I mentioned yesterday that I thought the Southside Falcons story would make a good movie script. Bunch of poor kids on a Pop Warner football team coached by a pastor. They go undefeated and just need $20,000 to travel to Florida to play in the Pop Warner Super Bowl. The Morning News brings us an update on the story. Southwest Airlines stepped up to provide transportation to and from Florida. And a bunch of generous readers sent in money, too.
Boring! This is a lousy plot twist. See, here’s the way this thing should have unfolded: the star quarterback (again, Jaden Smith is a natural to play the role) is estranged from his father, a mid-level drug dealer who has spent most of the quarterback’s life behind bars. The quarterback, desperate for the $20k his team needs to travel to Florida, sneaks out of his grandmother’s house, where he lives, to pay a late-night visit to his father, who, because he’s desperate to reconnect with his son, agrees to help him raise the funds. There’s only one way to get that much money in a day’s time. They have to hit the stash house of the drug lord that the father works for. The father knows the stunt, if successful, will mark him for death. But he’s okay with that. At least he’ll die loved. Dad tells son he’ll have his money the next day.
At the last minute, though, the son decides he’d rather miss the football tournament in Florida and have an alive father. He sneaks out of school and runs to the drug lord’s stash house to stop his father. But it’s too late. He gets there just in time to see his dad stuffing bundles of cash into a duffle bag in the living room of the stash house. Weapons and drugs are everywhere. The guys who run the stash house lie hog-tied on the floor. The son tries to talk his father out of it, tells him to leave the cash and get out of there. The father says it’s too late. He’s doing it for his son. But in their heated exchange, the father is distracted and doesn’t notice that one of the stash house guys has slipped his ropes and gotten his hands on a pistol. In the ensuing gun battle, the quarterback is shot in the leg. Now they’ve got the money they need to go to Florida, but the kid can’t play. Ah, cruel fates!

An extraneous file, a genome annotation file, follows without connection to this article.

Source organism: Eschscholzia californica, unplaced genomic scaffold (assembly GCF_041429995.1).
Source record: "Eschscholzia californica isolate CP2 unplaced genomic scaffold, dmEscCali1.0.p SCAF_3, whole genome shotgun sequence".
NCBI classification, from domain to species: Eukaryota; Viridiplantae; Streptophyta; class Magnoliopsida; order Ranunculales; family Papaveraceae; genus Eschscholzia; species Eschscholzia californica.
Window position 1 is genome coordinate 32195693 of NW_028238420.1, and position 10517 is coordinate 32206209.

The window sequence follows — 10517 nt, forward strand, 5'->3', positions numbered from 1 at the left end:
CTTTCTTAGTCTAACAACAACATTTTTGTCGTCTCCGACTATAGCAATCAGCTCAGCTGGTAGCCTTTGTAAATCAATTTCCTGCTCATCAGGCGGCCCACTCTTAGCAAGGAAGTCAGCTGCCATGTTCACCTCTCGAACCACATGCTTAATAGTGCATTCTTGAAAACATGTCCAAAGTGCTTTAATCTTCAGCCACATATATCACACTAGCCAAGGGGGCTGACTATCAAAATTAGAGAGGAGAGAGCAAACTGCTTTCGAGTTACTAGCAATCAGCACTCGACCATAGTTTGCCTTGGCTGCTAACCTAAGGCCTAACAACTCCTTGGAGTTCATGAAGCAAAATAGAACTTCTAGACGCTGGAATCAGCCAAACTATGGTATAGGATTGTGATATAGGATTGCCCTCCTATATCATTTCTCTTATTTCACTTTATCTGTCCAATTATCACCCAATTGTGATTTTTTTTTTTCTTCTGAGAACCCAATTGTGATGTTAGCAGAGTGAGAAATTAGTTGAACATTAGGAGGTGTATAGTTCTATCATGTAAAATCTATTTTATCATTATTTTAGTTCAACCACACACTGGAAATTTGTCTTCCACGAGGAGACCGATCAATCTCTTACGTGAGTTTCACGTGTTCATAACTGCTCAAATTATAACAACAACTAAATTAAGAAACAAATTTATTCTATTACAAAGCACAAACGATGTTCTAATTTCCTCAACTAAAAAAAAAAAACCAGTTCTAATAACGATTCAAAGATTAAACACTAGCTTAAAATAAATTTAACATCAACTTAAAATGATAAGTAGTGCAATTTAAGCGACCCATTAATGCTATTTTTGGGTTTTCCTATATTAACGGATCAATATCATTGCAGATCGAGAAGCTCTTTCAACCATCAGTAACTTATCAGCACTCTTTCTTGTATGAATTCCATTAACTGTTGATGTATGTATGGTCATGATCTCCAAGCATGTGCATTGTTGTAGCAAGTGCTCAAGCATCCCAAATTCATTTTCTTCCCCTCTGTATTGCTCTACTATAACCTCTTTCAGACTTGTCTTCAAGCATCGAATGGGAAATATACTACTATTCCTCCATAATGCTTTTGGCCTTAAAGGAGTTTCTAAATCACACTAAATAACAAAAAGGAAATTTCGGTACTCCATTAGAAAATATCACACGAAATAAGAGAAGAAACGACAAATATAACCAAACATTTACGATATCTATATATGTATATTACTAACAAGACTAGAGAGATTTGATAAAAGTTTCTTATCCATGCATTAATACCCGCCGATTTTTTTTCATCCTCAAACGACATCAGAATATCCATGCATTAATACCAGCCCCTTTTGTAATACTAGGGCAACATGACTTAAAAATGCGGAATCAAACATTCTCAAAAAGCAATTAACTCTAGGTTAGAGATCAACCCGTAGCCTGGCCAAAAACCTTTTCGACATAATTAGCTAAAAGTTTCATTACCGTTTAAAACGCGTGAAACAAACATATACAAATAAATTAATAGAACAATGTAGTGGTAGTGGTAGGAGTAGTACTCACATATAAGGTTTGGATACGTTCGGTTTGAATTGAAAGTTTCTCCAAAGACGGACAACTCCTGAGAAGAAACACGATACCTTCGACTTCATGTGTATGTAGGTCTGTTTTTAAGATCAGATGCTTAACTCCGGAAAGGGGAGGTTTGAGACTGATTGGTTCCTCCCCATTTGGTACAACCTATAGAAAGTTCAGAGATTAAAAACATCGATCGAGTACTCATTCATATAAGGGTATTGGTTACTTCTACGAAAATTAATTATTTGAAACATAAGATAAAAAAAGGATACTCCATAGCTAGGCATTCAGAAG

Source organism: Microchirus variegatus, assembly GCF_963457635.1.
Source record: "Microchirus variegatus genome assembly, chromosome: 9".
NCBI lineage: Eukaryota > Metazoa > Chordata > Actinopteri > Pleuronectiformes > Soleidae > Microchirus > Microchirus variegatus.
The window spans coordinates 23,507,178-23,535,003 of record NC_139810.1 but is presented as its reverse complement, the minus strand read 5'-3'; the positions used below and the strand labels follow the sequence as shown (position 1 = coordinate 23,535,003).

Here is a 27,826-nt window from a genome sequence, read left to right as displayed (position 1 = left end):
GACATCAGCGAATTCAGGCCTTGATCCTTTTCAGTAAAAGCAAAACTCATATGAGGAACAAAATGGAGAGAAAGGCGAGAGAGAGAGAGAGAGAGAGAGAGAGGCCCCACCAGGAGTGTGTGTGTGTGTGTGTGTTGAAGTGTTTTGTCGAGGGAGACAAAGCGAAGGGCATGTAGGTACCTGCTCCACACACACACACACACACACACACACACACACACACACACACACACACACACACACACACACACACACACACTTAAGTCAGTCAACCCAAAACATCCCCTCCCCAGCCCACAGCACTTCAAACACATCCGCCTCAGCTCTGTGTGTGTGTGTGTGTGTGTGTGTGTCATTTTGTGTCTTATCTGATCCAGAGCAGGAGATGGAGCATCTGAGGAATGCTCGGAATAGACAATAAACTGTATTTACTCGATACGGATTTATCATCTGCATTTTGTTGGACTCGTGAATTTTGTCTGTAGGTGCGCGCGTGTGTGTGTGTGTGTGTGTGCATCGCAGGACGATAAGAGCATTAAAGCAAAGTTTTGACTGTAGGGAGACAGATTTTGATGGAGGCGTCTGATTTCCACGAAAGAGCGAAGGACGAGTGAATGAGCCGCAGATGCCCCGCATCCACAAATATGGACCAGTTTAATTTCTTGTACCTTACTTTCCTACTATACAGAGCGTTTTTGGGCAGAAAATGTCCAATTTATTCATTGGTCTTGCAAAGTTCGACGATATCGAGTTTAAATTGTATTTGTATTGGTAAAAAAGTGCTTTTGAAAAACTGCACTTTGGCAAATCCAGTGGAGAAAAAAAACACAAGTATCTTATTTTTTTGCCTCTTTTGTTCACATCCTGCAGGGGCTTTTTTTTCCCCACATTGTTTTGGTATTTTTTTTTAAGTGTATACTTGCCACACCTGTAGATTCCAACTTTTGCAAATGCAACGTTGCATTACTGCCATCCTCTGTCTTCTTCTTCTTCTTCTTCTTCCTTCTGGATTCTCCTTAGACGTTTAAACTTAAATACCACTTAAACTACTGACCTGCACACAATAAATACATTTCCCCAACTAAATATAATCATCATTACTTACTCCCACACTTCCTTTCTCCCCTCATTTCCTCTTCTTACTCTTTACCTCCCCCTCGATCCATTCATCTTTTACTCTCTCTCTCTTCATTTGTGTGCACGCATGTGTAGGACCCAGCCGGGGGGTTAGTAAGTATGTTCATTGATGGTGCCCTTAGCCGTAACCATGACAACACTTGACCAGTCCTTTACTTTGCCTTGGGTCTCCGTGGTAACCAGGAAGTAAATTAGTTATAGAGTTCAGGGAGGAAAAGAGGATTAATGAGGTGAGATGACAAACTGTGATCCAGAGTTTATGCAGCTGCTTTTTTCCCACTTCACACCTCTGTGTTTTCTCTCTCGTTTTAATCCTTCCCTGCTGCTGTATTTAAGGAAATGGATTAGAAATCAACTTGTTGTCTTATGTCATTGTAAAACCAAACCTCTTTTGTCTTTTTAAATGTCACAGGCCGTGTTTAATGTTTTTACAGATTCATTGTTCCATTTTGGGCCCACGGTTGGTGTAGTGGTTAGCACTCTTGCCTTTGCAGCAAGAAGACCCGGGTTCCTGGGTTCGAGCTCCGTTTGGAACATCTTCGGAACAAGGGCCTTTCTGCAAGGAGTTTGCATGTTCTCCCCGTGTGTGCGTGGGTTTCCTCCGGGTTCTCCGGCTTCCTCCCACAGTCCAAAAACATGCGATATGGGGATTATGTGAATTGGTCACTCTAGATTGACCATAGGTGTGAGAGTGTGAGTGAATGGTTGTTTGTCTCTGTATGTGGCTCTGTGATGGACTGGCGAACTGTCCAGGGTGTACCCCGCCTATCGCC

In Florida, the team advances through the tournament by relying on a completely reworked offense that the pastor draws up on the long bus ride out there. He’s going with the wishbone! None of the other teams have had to defend against the wishbone! It’s just crazy enough that it might work!
Until the championship game against a powerhouse team of kids from Russia. Or China. Take your pick. But they are enormous kids. And they know how stop the wishbone. After the first half of play, it’s Southside Falcons 0, the Wu-Tang Clan 44. It’s hopeless. In the locker room, the pastor delivers an impassioned speech, but all the kids know it’s useless to try. The Wu-Tang Clan is too good against the wishbone. If only they had their star quarterback …
… who comes limping into the locker room and says he’s ready to suit up! There is much cheering. With blood seeping through his leg bandages, the star quarterback leads the Falcons in an improbable second-half comeback capped off by a flea flicker for an 87-yard gain. The receiver is tackled on the 1-yard line, and with time expiring, the quarterback calls his own number and plows into the end zone for the winning touchdown.
Cut to the Chinese team. They approach the exhausted Falcons quarterback with menacing looks on their faces. Oh no! A post-game melee? No! They line up and bow to the Falcons, a traditional Chinese way of showing respect. Hooray! The Falcons lift their quarterback onto their shoulders and carry him from the field. His father looks on with pride, tears welling in his eyes, knowing that he’ll be murdered if he ever returns to Dallas. He’ll have to light out for Canada to escape the drug lord’s wrath, and he’ll never see his son again. But at least he gave him that championship.
See, man? That’s how it’s done.